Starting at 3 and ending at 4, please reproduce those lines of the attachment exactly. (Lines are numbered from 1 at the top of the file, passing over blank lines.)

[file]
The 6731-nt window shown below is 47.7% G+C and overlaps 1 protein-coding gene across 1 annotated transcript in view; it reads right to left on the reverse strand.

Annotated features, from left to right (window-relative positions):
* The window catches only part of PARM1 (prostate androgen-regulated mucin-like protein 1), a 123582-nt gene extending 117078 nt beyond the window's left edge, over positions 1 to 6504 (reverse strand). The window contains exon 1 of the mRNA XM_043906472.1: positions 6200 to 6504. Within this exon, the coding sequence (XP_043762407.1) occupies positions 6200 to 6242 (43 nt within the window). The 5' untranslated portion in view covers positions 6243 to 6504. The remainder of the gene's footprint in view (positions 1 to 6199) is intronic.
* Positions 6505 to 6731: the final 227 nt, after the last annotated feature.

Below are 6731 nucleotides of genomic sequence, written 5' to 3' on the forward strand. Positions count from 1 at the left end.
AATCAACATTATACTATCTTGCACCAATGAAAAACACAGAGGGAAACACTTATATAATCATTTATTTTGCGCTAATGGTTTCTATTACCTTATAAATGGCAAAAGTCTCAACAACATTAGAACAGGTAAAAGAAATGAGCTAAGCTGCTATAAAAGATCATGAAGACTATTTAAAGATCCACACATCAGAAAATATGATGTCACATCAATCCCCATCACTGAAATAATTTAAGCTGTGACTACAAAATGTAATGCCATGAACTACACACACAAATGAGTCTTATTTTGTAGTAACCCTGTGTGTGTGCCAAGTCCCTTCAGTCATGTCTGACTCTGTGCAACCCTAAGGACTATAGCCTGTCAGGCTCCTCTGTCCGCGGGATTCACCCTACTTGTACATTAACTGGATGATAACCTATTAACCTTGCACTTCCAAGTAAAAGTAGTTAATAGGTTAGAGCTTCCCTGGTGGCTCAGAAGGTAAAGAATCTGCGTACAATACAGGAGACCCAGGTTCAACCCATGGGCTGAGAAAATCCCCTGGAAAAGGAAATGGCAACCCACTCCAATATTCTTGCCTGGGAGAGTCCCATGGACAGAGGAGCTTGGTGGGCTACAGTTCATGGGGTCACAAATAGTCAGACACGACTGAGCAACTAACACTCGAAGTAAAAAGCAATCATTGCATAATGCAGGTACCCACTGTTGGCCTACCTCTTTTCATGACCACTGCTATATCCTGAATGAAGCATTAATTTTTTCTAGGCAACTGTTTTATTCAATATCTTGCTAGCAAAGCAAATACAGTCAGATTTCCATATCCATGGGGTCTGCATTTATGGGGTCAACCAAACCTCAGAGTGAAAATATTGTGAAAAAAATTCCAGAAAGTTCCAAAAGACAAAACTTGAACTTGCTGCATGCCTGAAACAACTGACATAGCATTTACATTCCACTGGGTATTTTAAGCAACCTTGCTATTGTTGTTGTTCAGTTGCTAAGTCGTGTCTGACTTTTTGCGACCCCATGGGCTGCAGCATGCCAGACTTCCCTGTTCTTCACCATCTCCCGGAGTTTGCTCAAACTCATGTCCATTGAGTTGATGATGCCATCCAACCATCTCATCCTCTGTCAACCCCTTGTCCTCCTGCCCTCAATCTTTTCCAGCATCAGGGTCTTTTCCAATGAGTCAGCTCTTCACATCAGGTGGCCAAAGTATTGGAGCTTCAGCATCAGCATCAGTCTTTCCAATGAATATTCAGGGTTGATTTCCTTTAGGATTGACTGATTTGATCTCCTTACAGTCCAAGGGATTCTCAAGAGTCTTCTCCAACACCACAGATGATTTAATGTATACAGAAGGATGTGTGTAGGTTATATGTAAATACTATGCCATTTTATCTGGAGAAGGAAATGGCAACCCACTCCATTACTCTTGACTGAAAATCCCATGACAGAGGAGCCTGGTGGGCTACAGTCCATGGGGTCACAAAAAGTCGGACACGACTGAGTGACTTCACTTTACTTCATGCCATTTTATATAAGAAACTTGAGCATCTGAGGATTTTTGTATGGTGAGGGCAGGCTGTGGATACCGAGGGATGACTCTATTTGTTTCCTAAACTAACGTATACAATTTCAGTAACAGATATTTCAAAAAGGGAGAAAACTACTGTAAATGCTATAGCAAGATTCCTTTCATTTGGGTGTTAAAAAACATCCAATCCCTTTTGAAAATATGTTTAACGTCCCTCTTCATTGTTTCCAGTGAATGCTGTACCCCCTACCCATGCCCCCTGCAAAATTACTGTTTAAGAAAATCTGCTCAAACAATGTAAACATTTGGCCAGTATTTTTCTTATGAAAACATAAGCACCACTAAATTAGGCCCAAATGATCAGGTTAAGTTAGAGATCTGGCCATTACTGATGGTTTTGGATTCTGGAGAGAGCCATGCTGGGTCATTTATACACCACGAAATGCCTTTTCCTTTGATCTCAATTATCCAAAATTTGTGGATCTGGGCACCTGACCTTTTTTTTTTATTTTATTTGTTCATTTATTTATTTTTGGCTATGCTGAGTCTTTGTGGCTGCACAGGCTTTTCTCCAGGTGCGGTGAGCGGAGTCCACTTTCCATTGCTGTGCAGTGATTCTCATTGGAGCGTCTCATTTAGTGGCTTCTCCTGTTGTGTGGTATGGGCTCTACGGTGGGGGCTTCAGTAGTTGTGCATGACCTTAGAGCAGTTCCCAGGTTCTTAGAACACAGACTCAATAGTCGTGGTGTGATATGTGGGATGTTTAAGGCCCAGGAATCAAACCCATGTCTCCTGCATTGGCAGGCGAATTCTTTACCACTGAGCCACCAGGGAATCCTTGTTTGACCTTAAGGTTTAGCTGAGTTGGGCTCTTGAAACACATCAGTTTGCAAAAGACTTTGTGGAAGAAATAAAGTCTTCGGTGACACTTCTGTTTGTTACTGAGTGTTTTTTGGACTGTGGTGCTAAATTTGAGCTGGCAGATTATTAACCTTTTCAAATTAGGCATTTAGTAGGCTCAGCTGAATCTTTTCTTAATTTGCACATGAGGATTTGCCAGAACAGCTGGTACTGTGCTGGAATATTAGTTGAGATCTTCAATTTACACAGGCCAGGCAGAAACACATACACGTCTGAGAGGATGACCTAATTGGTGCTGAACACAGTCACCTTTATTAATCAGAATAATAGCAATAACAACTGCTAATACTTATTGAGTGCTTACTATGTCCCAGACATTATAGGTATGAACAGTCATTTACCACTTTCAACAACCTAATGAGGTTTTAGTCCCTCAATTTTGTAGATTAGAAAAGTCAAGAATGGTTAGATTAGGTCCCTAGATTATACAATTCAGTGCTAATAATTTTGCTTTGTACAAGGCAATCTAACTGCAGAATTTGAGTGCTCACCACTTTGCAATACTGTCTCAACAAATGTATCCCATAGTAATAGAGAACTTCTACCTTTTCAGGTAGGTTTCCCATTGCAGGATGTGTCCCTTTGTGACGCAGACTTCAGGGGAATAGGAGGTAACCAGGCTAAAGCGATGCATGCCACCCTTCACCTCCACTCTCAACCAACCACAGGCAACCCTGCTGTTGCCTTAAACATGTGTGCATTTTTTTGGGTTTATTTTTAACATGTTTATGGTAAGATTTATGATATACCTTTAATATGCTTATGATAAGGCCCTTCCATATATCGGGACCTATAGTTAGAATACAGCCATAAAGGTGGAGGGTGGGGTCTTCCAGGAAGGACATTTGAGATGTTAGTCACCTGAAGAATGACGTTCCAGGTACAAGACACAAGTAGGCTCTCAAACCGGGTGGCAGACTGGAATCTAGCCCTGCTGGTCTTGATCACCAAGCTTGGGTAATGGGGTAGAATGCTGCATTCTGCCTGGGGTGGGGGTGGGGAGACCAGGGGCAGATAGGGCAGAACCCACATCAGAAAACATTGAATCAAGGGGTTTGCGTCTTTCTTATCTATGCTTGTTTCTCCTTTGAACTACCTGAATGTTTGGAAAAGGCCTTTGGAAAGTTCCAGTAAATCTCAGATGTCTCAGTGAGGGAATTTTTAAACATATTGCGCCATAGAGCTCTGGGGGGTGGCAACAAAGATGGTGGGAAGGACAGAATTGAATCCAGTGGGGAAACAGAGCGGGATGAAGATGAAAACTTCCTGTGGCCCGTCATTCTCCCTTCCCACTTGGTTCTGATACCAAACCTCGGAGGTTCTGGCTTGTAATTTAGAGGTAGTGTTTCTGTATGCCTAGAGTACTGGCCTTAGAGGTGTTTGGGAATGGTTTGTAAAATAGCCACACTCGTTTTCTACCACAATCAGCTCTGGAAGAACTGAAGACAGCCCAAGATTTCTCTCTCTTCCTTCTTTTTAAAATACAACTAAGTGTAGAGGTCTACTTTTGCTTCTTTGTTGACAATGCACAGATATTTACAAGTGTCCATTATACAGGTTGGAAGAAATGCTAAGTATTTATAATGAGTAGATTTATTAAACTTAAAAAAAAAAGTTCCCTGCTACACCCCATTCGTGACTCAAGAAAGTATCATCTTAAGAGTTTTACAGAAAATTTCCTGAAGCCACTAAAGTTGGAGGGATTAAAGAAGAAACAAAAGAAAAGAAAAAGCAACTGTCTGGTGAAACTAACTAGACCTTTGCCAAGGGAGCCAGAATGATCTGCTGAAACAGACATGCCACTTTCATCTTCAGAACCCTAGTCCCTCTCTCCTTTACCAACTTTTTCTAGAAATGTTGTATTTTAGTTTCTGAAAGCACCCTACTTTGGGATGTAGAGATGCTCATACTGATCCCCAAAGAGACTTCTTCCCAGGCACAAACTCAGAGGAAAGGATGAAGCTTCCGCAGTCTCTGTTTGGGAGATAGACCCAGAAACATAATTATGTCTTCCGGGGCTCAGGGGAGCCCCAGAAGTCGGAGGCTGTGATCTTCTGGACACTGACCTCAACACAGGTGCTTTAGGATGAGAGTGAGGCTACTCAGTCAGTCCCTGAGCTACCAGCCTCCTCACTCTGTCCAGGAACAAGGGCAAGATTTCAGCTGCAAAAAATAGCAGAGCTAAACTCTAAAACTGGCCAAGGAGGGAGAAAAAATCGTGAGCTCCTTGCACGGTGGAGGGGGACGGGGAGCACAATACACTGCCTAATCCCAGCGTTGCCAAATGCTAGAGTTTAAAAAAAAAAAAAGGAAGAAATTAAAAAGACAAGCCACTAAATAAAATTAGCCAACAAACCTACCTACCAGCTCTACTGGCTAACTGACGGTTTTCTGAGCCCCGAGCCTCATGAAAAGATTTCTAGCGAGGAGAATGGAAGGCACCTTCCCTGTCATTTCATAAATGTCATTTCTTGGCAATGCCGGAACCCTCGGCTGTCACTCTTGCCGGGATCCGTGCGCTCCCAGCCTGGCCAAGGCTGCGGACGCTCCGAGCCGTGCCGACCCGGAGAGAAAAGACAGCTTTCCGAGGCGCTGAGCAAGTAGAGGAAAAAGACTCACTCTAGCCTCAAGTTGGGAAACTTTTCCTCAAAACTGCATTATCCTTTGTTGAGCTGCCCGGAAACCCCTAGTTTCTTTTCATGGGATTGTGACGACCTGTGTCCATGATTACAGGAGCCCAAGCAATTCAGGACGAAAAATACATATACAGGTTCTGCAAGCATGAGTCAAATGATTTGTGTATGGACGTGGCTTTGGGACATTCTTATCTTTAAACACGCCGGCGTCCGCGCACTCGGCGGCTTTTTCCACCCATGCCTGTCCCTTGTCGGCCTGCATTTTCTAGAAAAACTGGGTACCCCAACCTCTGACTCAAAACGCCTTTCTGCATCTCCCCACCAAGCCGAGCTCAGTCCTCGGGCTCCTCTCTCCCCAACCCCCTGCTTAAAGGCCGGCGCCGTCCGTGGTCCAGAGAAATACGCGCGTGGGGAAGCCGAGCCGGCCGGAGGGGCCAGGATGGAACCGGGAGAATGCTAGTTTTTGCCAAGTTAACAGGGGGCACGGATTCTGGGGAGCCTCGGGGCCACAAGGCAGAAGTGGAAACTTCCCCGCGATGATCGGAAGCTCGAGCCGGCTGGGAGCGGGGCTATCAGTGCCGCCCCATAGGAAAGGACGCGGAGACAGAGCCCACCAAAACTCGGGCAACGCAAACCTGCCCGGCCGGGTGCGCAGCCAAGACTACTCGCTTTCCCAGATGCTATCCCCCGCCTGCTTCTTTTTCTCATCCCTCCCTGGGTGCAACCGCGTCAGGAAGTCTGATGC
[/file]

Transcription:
* The window catches only part of PARM1 (prostate androgen-regulated mucin-like protein 1), a 123582-nt gene extending 117078 nt beyond the window's left edge, over positions 1 to 6504 (reverse strand). The window contains exon 1 of the mRNA XM_043906472.1: positions 6200 to 6504. Within this exon, the coding sequence (XP_043762407.1) occupies positions 6200 to 6242 (43 nt within the window). The 5' untranslated portion in view covers positions 6243 to 6504. The remainder of the gene's footprint in view (positions 1 to 6199) is intronic.
* Positions 6505 to 6731: the final 227 nt, after the last annotated feature.